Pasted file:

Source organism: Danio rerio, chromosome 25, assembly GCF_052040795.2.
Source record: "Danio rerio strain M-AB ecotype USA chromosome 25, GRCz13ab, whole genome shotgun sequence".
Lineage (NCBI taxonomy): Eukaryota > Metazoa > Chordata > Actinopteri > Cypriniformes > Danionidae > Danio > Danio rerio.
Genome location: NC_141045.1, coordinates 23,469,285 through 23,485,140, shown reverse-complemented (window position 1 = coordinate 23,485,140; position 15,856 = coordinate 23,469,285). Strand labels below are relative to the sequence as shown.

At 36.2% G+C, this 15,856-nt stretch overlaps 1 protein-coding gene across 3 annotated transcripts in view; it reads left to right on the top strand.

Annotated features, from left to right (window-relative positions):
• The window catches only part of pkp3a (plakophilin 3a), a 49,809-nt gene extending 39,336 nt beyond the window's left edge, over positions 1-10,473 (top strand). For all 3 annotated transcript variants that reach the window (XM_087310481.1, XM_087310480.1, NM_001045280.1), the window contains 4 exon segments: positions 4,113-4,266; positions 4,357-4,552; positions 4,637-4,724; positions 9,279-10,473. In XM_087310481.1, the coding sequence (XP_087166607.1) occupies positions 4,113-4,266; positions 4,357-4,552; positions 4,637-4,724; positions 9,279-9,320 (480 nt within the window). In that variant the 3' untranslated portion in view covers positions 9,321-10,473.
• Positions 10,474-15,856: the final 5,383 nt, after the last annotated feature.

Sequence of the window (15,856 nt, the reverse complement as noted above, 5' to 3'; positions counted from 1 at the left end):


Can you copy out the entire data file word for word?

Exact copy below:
Source organism: Danio rerio, chromosome 25, assembly GCF_052040795.2.
Source record: "Danio rerio strain M-AB ecotype USA chromosome 25, GRCz13ab, whole genome shotgun sequence".
Lineage (NCBI taxonomy): Eukaryota > Metazoa > Chordata > Actinopteri > Cypriniformes > Danionidae > Danio > Danio rerio.
Genome location: NC_141045.1, coordinates 23,469,285 through 23,485,140, shown reverse-complemented (window position 1 = coordinate 23,485,140; position 15,856 = coordinate 23,469,285). Strand labels below are relative to the sequence as shown.

At 36.2% G+C, this 15,856-nt stretch overlaps 1 protein-coding gene across 3 annotated transcripts in view; it reads left to right on the top strand.

Annotated features, from left to right (window-relative positions):
• The window catches only part of pkp3a (plakophilin 3a), a 49,809-nt gene extending 39,336 nt beyond the window's left edge, over positions 1-10,473 (top strand). For all 3 annotated transcript variants that reach the window (XM_087310481.1, XM_087310480.1, NM_001045280.1), the window contains 4 exon segments: positions 4,113-4,266; positions 4,357-4,552; positions 4,637-4,724; positions 9,279-10,473. In XM_087310481.1, the coding sequence (XP_087166607.1) occupies positions 4,113-4,266; positions 4,357-4,552; positions 4,637-4,724; positions 9,279-9,320 (480 nt within the window). In that variant the 3' untranslated portion in view covers positions 9,321-10,473.
• Positions 10,474-15,856: the final 5,383 nt, after the last annotated feature.

Sequence of the window (15,856 nt, the reverse complement as noted above, 5' to 3'; positions counted from 1 at the left end):